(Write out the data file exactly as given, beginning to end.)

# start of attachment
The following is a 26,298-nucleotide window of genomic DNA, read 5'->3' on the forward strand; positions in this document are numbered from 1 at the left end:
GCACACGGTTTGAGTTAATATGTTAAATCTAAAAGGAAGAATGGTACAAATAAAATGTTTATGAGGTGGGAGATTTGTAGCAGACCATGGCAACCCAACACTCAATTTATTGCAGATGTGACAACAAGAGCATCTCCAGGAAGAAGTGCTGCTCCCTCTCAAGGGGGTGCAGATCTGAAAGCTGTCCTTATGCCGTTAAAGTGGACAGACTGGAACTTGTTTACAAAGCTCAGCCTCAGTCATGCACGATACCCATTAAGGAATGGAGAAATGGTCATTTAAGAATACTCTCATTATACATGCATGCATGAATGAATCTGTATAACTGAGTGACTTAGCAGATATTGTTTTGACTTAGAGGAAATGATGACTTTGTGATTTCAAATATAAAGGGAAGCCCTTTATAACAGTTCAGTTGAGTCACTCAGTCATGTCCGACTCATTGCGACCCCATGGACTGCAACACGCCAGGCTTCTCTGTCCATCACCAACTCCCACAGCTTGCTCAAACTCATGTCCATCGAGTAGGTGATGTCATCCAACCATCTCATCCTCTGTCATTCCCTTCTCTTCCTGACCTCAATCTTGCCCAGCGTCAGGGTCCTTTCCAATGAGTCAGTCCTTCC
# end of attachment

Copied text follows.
The following is a 26,298-nucleotide window of genomic DNA, read 5'->3' on the forward strand; positions in this document are numbered from 1 at the left end:
GCACACGGTTTGAGTTAATATGTTAAATCTAAAAGGAAGAATGGTACAAATAAAATGTTTATGAGGTGGGAGATTTGTAGCAGACCATGGCAACCCAACACTCAATTTATTGCAGATGTGACAACAAGAGCATCTCCAGGAAGAAGTGCTGCTCCCTCTCAAGGGGGTGCAGATCTGAAAGCTGTCCTTATGCCGTTAAAGTGGACAGACTGGAACTTGTTTACAAAGCTCAGCCTCAGTCATGCACGATACCCATTAAGGAATGGAGAAATGGTCATTTAAGAATACTCTCATTATACATGCATGCATGAATGAATCTGTATAACTGAGTGACTTAGCAGATATTGTTTTGACTTAGAGGAAATGATGACTTTGTGATTTCAAATATAAAGGGAAGCCCTTTATAACAGTTCAGTTGAGTCACTCAGTCATGTCCGACTCATTGCGACCCCATGGACTGCAACACGCCAGGCTTCTCTGTCCATCACCAACTCCCACAGCTTGCTCAAACTCATGTCCATCGAGTAGGTGATGTCATCCAACCATCTCATCCTCTGTCATTCCCTTCTCTTCCTGACCTCAATCTTGCCCAGCGTCAGGGTCCTTTCCAATGAGTCAGTCCTTCC